The carillon culture in North America officially starts in 1922. Before this time, there were already four instruments with a "carillon" status. Three of them could be played by mechanical devices and one was playable from a keyboard. Two automatic instruments cast by the French bell founder Bollée were installed at Notre Dame University in South Bend, Indiana (1856, 23 bells) and at St. Joseph's Church in Buffalo, New York (1870, 43 bells). The other automatic instrument was cast by Paccard in 1900 and it was installed in St. Vincent's Seminary in Germantown in Philadelphia. The only manually played instrument (though the keyboard was primitive) was cast by Severinus Aerschodt in 1883 and was installed at the Holy Trinity Church in Philadelphia (25 bells).
The person who introduced the carillon to North America was William Gorham Rice (1856-1945). He had visited Europe, especially the Low Countries several times. He visited libraries to gather information about instruments. He also visited many of these instruments. He was interested in towers, bell sizes and weight, and keyboards. He was actively promoting the carillon in North America and tried to show that although this instrument was new to America, that it had a long history and tradition in Europe. He founded the Carillon League, assisted in the foundation of The Guild of Carillonneurs in North America, and supported the Mechelen Carillon School. In addition, he published several books and articles about carillon art. He also encouraged the purchase and installation of many carillons in North America.
Before World War II
The first modern carillons arrived in North America in 1922. They were usually two- octave instruments made in England. Taylor cast instruments for Church of Our Lady of Good Voyage in Gloucester (Massachusetts), the Phillips Academy in Andover (Massachusetts), Samford University and the First Presbyterian Church in Birmingham (Alabama). The first three-octave instrument, which was cast for the St. Peter's Episcopal Church in Morristown (New Jersey), was also made by Taylor bell foundry.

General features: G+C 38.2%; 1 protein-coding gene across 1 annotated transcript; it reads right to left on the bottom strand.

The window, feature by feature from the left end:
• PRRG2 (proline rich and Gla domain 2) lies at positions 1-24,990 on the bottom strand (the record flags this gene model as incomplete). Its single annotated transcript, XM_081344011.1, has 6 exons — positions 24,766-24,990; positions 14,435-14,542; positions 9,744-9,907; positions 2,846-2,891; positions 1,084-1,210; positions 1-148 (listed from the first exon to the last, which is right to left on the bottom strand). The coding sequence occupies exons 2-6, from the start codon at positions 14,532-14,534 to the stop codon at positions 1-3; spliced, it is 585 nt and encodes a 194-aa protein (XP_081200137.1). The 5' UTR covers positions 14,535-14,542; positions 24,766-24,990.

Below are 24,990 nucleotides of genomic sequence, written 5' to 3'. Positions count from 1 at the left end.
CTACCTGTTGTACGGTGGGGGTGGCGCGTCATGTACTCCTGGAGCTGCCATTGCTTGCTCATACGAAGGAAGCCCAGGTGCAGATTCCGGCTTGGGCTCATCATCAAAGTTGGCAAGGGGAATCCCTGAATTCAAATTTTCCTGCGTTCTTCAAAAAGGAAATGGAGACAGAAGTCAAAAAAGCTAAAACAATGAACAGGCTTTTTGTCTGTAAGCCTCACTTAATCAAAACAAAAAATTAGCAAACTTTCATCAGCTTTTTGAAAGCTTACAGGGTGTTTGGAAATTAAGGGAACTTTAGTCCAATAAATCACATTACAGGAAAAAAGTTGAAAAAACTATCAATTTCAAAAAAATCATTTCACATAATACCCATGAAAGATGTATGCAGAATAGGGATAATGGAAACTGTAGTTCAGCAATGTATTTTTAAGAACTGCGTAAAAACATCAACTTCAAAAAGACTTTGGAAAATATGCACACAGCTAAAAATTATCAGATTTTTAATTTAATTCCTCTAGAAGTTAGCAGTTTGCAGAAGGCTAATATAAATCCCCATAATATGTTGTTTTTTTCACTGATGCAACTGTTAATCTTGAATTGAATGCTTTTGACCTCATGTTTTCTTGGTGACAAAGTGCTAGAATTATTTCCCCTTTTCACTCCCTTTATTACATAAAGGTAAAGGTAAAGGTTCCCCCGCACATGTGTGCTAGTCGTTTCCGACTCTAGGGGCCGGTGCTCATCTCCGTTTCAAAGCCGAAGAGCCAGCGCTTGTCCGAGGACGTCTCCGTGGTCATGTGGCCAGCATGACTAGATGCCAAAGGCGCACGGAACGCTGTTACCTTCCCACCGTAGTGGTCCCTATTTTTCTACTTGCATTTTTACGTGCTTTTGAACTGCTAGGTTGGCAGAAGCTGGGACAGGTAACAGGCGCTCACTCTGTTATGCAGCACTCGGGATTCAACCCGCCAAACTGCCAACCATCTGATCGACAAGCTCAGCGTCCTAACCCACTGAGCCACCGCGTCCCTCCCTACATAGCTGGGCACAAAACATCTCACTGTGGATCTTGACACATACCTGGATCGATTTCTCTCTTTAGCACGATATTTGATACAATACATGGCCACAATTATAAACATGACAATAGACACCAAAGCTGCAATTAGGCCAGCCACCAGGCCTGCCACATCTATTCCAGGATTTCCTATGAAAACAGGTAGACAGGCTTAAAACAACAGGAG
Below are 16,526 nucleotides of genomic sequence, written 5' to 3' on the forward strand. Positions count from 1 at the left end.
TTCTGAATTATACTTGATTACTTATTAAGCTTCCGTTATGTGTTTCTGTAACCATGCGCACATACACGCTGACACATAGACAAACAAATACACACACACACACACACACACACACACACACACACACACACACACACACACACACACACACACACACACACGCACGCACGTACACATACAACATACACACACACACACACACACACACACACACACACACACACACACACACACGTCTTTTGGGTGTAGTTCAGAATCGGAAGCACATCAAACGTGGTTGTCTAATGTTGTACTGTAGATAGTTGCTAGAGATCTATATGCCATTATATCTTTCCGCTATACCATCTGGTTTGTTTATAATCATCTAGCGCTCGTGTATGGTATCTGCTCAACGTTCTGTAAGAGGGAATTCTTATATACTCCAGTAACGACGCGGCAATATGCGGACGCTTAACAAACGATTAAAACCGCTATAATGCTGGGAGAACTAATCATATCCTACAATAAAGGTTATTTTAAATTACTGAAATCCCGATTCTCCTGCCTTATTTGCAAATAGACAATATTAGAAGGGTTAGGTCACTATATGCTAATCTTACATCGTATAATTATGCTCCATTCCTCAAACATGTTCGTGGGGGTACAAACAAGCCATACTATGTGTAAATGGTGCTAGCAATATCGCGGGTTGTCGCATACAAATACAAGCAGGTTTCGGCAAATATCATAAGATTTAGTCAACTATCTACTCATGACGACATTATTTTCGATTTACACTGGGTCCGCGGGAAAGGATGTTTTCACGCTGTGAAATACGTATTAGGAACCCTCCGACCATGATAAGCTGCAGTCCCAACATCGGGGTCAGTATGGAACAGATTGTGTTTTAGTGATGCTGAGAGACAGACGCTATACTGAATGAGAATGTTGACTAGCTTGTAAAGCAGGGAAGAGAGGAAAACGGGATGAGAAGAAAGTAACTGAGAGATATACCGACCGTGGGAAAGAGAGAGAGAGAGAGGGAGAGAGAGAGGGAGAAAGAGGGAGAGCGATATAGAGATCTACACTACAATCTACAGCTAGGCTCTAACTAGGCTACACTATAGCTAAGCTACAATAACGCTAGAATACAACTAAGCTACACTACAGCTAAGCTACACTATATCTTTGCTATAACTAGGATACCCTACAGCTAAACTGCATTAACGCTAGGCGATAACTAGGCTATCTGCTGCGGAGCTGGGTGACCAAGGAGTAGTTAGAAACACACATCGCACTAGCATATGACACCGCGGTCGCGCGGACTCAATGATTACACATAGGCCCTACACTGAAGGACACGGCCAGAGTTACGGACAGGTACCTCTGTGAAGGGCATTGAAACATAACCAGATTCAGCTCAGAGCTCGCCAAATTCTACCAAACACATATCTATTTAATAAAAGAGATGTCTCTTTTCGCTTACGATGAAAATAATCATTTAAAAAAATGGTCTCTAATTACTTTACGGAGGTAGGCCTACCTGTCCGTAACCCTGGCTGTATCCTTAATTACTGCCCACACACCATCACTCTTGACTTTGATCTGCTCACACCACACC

Gillett & Johnston made carillons for the Metropolitan Methodist Church in Toronto, Grace Episcopal Church in Plainfield (New Jersey), St. Stephen's Church in Cohasset (Massachusetts) and the Norfolk Memorial in Simcoe (Ontario). In 1925 they installed the largest carillon anyone in the world had cast before for the Park Avenue Baptist Church in New York City. This instrument changed the picture for what had been accepted previously as standard for the instrument. It was a four-and-a-half-octave instrument with a bourdon of E weighing 20,000 pounds, with a keyboard which was especially designed for it. That keyboard provided the basis for what later would become known as the North American Standard keyboard. The pedal span was enlarged to two and a half octaves and all the bells could be played from the manual keyboard. Furthermore, the pedal board was now made...